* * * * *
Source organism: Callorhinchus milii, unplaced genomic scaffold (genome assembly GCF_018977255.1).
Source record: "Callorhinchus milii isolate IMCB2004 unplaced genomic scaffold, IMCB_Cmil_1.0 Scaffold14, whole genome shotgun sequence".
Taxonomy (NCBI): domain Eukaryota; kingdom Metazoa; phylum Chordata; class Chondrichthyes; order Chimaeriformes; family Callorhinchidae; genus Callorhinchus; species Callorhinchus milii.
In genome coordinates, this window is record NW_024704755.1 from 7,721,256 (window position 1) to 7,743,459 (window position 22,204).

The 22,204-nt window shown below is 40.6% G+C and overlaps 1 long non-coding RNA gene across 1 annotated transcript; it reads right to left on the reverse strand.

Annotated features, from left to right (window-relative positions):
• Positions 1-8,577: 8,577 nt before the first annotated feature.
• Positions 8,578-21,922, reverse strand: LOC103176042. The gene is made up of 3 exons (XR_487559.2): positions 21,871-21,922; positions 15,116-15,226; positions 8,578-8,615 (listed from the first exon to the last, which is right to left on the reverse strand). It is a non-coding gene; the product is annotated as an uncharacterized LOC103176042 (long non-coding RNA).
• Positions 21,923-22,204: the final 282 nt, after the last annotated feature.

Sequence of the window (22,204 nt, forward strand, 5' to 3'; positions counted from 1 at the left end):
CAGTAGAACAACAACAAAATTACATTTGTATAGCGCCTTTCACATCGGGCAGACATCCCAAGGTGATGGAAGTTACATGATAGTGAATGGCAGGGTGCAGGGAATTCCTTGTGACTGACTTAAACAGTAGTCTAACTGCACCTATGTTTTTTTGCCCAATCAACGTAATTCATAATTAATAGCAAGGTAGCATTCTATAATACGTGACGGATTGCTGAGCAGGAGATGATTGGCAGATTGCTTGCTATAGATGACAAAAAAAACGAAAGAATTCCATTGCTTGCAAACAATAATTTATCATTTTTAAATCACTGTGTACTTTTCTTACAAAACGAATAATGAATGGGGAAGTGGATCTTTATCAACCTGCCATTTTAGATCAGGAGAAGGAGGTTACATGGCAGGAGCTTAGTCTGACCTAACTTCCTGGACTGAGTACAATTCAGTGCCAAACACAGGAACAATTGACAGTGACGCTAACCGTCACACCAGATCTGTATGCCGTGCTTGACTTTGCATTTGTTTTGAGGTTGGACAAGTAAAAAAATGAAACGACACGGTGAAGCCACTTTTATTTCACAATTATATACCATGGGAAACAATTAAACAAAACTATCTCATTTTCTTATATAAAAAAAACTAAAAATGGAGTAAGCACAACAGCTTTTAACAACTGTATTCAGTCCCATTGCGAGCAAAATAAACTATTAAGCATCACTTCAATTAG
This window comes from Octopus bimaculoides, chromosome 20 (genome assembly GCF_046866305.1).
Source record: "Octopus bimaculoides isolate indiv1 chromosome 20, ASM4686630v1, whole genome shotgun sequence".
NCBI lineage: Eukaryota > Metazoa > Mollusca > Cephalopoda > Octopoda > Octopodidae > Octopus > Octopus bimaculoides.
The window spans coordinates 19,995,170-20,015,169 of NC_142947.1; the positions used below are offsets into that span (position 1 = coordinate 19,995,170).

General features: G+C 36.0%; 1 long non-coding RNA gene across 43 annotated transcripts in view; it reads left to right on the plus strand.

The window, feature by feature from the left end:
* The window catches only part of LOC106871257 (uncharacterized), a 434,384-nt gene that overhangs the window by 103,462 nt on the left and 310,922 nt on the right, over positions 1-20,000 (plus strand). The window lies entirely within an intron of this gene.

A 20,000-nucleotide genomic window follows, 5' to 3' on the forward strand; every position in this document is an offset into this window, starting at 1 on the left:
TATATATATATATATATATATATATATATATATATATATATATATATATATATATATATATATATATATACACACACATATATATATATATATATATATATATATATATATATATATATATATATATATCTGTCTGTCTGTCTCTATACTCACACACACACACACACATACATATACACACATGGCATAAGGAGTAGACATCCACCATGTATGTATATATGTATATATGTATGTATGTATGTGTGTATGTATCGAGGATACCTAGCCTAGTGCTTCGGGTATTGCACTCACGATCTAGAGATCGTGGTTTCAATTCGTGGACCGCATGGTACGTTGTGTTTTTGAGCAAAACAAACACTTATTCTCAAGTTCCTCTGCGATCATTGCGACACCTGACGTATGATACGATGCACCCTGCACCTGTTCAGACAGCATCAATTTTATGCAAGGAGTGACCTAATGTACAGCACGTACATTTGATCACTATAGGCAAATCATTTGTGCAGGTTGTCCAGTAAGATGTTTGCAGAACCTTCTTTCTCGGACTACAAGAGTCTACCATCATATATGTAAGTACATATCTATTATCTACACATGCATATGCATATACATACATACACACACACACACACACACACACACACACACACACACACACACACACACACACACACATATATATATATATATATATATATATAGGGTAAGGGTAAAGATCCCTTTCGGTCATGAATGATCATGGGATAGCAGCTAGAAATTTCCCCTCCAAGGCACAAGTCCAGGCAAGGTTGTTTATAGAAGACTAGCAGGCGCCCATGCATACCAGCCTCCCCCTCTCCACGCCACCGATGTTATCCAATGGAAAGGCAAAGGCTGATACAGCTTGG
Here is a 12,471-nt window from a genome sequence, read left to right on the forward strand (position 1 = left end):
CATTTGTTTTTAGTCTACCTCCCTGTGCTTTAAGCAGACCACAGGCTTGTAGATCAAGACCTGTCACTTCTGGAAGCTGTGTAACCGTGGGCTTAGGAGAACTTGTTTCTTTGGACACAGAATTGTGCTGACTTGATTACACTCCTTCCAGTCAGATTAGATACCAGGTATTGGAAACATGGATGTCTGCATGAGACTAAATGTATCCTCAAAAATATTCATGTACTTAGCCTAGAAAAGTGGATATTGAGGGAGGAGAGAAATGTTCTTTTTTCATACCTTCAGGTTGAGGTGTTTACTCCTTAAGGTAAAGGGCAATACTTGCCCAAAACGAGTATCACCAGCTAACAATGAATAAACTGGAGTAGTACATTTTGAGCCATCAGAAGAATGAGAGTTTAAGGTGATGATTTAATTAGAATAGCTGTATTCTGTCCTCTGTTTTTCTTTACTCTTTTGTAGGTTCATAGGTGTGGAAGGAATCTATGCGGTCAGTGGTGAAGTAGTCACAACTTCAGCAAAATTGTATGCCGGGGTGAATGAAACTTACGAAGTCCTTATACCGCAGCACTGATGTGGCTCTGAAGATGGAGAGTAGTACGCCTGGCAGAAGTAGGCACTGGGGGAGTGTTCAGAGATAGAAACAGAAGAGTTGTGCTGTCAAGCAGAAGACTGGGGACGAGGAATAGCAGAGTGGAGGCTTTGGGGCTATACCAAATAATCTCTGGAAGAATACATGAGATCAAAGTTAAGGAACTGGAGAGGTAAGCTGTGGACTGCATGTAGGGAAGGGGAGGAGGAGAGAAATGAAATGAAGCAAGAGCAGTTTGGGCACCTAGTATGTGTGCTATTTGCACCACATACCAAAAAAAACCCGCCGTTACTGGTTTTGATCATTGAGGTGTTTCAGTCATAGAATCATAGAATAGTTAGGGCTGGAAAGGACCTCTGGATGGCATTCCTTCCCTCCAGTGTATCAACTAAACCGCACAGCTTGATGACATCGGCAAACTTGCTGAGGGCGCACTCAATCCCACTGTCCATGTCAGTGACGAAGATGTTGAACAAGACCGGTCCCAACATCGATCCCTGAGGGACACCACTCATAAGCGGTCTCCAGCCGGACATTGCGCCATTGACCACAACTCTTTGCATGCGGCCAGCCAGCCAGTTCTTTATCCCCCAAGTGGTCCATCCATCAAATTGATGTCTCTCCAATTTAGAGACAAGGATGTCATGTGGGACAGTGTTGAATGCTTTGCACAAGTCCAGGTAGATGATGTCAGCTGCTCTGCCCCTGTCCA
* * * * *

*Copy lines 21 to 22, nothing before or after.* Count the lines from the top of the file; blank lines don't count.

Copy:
Here is a 12,471-nt window from a genome sequence, read left to right on the forward strand (position 1 = left end):
CATTTGTTTTTAGTCTACCTCCCTGTGCTTTAAGCAGACCACAGGCTTGTAGATCAAGACCTGTCACTTCTGGAAGCTGTGTAACCGTGGGCTTAGGAGAACTTGTTTCTTTGGACACAGAATTGTGCTGACTTGATTACACTCCTTCCAGTCAGATTAGATACCAGGTATTGGAAACATGGATGTCTGCATGAGACTAAATGTATCCTCAAAAATATTCATGTACTTAGCCTAGAAAAGTGGATATTGAGGGAGGAGAGAAATGTTCTTTTTTCATACCTTCAGGTTGAGGTGTTTACTCCTTAAGGTAAAGGGCAATACTTGCCCAAAACGAGTATCACCAGCTAACAATGAATAAACTGGAGTAGTACATTTTGAGCCATCAGAAGAATGAGAGTTTAAGGTGATGATTTAATTAGAATAGCTGTATTCTGTCCTCTGTTTTTCTTTACTCTTTTGTAGGTTCATAGGTGTGGAAGGAATCTATGCGGTCAGTGGTGAAGTAGTCACAACTTCAGCAAAATTGTATGCCGGGGTGAATGAAACTTACGAAGTCCTTATACCGCAGCACTGATGTGGCTCTGAAGATGGAGAGTAGTACGCCTGGCAGAAGTAGGCACTGGGGGAGTGTTCAGAGATAGAAACAGAAGAGTTGTGCTGTCAAGCAGAAGACTGGGGACGAGGAATAGCAGAGTGGAGGCTTTGGGGCTATACCAAATAATCTCTGGAAGAATACATGAGATCAAAGTTAAGGAACTGGAGAGGTAAGCTGTGGACTGCATGTAGGGAAGGGGAGGAGGAGAGAAATGAAATGAAGCAAGAGCAGTTTGGGCACCTAGTATGTGTGCTATTTGCACCACATACCAAAAAAAACCCGCCGTTACTGGTTTTGATCATTGAGGTGTTTCAGTCATAGAATCATAGAATAGTTAGGGCTGGAAAGGACCTCTGGATGGCATTCCTTCCCTCCAGTGTATCAACTAAACCGCACAGCTTGATGACATCGGCAAACTTGCTGAGGGCGCACTCAATCCCACTGTCCATGTCAGTGACGAAGATGTTGAACAAGACCGGTCCCAACATCGATCCCTGAGGGACACCACTCATAAGCGGTCTCCAGCCGGACATTGCGCCATTGACCACAACTCTTTGCATGCGGCCAGCCAGCCAGTTCTTTATCCCCCAAGTGGTCCATCCATCAAATTGATGTCTCTCCAATTTAGAGACAAGGATGTCATGTGGGACAGTGTTGAATGCTTTGCACAAGTCCAGGTAGATGATGTCAGCTGCTCTGCCCCTGTCCA